So, about those age categories in preschool…

If you’ve looked at our class offerings, you’ll see that each class has a birthday cutoff: to go into our 3’s class, a child must be 3 by September 30 of that year, and for 4’s, a child must be 4 by September 30. Sometimes parents wonder why we use that cutoff and whether there’s any flexibility in it. Read on to learn the answer and the reasons behind it.

The question: My child misses the birthday cutoff by a couple of months, but is advanced in some areas. Can she go into the next age group up?

The answer: Usually no, but it’s always okay to ask! Here’s what we think about when we’re making that decision.

1. September 30 is not a magic day on the calendar – but we follow the same cutoff as FCPS, so that a child who comes through our program will be Kindergarten eligible at the end of 4’s. Moving a child into a class that she doesn’t qualify for by age means that you’ll be out of sequence to register for Kindergarten when that time comes.

2. While there is always an age range in any classroom, to advance a child ahead of his age will place him in a classroom with children over a year older than him, a difference that is magnified in these preschool years. Younger preschoolers are moving away from parallel play and into more cooperative play, a process that takes a lot of time and practice.

3. Physical size and motor skills are a consideration – preschool is a very physical place, and being with same age peers helps children feel successful participating in play and in our daily routines at school.

4. We also want to help children thrive socially and emotionally in their school environment. This is part of looking at the whole child – looking at a child’s social and emotional development as well as academic development. Giving a child time to grow socially with peers in a preschool environment is a gift that they will carry with them into their elementary school days.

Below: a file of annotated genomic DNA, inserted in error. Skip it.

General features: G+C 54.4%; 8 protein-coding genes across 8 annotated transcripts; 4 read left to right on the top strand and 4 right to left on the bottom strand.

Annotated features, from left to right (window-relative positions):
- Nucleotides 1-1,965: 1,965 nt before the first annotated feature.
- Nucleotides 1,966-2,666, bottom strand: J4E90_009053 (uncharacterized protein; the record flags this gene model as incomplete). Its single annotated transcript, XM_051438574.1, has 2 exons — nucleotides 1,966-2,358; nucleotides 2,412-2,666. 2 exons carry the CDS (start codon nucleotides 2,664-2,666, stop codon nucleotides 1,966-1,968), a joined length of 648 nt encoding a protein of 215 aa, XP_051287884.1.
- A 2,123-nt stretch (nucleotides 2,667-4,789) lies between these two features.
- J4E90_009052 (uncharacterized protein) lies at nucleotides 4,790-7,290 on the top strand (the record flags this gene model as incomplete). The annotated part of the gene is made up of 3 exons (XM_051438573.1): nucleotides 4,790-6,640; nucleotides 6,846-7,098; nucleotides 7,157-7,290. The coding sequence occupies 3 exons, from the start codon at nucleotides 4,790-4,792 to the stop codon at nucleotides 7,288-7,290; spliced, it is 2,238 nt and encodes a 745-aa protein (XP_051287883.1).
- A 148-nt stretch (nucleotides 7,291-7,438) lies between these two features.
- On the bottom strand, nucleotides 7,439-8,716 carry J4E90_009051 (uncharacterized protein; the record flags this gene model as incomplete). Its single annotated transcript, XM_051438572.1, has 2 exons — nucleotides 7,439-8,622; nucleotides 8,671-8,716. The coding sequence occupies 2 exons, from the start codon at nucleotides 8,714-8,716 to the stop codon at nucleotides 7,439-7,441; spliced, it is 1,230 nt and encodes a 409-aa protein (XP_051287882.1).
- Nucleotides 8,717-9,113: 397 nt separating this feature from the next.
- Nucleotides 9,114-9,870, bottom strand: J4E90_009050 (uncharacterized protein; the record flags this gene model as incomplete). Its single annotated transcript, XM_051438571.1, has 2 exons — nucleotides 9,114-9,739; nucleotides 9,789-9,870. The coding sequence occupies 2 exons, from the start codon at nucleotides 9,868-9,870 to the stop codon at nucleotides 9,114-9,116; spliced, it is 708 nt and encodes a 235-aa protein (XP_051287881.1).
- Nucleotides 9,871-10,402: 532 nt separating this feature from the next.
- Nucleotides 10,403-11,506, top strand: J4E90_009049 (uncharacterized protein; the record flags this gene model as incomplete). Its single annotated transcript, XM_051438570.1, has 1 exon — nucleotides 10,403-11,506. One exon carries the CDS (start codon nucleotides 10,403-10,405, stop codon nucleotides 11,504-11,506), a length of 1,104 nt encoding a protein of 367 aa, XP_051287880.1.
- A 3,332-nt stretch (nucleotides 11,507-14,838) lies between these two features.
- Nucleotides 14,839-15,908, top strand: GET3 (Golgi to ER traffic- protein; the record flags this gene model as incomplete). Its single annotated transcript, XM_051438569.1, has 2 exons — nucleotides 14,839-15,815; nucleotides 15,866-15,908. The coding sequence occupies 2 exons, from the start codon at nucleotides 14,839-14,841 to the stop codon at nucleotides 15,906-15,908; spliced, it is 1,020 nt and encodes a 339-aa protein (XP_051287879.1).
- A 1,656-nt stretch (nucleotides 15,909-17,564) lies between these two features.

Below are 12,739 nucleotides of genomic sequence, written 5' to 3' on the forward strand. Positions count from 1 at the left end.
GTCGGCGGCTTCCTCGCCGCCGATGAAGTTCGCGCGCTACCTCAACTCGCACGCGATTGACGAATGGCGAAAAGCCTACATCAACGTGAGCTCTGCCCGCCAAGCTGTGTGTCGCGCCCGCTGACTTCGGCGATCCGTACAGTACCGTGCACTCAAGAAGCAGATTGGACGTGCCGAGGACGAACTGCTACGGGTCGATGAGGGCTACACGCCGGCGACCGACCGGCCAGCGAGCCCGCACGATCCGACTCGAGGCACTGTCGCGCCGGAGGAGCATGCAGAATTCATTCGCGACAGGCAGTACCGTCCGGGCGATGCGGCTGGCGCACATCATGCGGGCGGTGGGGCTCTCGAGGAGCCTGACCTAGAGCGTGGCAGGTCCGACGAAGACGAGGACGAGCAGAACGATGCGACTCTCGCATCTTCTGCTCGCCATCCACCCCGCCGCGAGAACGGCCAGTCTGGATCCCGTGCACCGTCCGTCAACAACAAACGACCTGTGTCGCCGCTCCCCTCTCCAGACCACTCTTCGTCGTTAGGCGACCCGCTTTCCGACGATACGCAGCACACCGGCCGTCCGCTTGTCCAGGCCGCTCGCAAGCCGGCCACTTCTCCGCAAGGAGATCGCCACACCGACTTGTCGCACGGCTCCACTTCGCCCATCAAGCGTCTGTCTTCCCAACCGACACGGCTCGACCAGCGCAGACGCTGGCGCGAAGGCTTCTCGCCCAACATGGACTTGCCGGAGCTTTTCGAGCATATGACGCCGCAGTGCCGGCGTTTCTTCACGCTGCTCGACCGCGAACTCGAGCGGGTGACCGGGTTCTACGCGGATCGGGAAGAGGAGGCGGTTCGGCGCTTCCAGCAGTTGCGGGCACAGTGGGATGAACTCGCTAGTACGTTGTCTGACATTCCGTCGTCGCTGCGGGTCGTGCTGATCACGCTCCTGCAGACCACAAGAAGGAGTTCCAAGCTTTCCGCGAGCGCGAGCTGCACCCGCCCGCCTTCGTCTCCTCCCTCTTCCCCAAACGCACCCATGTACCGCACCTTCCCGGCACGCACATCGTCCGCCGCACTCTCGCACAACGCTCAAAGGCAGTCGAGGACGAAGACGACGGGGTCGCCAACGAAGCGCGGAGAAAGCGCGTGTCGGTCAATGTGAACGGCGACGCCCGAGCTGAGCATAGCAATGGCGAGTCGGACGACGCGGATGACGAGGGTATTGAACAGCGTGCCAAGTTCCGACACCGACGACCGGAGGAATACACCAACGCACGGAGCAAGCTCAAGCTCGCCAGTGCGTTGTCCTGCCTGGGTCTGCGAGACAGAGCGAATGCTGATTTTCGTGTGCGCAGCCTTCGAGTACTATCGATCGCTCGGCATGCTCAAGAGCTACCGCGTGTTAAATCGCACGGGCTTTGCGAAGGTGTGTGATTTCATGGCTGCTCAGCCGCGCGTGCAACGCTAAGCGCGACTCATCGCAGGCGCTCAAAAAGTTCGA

5. TPK is committed to helping kids learn and grow right where they are. Kids come to us with different interests and at different stages, even within an age group. This is what developmental learning is all about! We are able to provide additional support and enrichment to children who need it in many areas of development. It is normal that a child would have areas of development in which she is accelerated and others in which she is still growing, and our goal is to promote learning in all areas based on that child’s needs.

For my part, my daughter came into TPK in a 3’s class, with a December birthday, and we had family members who wondered if she should be accelerated to a 4’s class. It was easy at that time – especially with my tall child who wanted to read at 3 – to think that was a good idea. I was ready to forge ahead and thought for sure she was too; after all, most of her playmates were older than her and she kept up with them just fine.

In hindsight, there was little to be gained for us by accelerating her to the next age group before the right time. She went to 4’s and Kindergarten right in sequence and is in the middle of her peer group by age. She is already experiencing the changing of interests as her peers mature alongside her, and I am grateful that we are not rushing out of her interests in youthful things like dolls and horses and into full-on tween interests. Keeping up as a teen and tween is hard enough as it is! I am grateful, looking ahead, that we will have one more year before she graduates from high school and goes to college. Emotional maturity is a longer road than academic learning; academic learning can be accelerated in some ways, but emotional maturity just takes time and experience. This is true at 3 and 13 and 23 (don’t forget that the brain is still developing into young adulthood!).

So when we encourage families not to forge ahead too fast, these are the reasons why. Logically, someone always has to be the youngest in the class – but when a child’s birthday is well beyond the cutoff, we usually have a bias toward giving that child the gift of time. It’s not only because we want a child to be successful now – but because we are also thinking about setting up our young friends for success in the future too.

We’re always happy to talk with you and answer your questions about your child’s development, and consider what will make your child’s time at TPK happy and productive. These are not hard and fast rules, just a little of our thought process – and a bit of experience too.

“For I know the plans I have for you,” declares the Lord, “plans to prosper you and not to harm you, plans to give you hope and a future.”- Jeremiah 29:11

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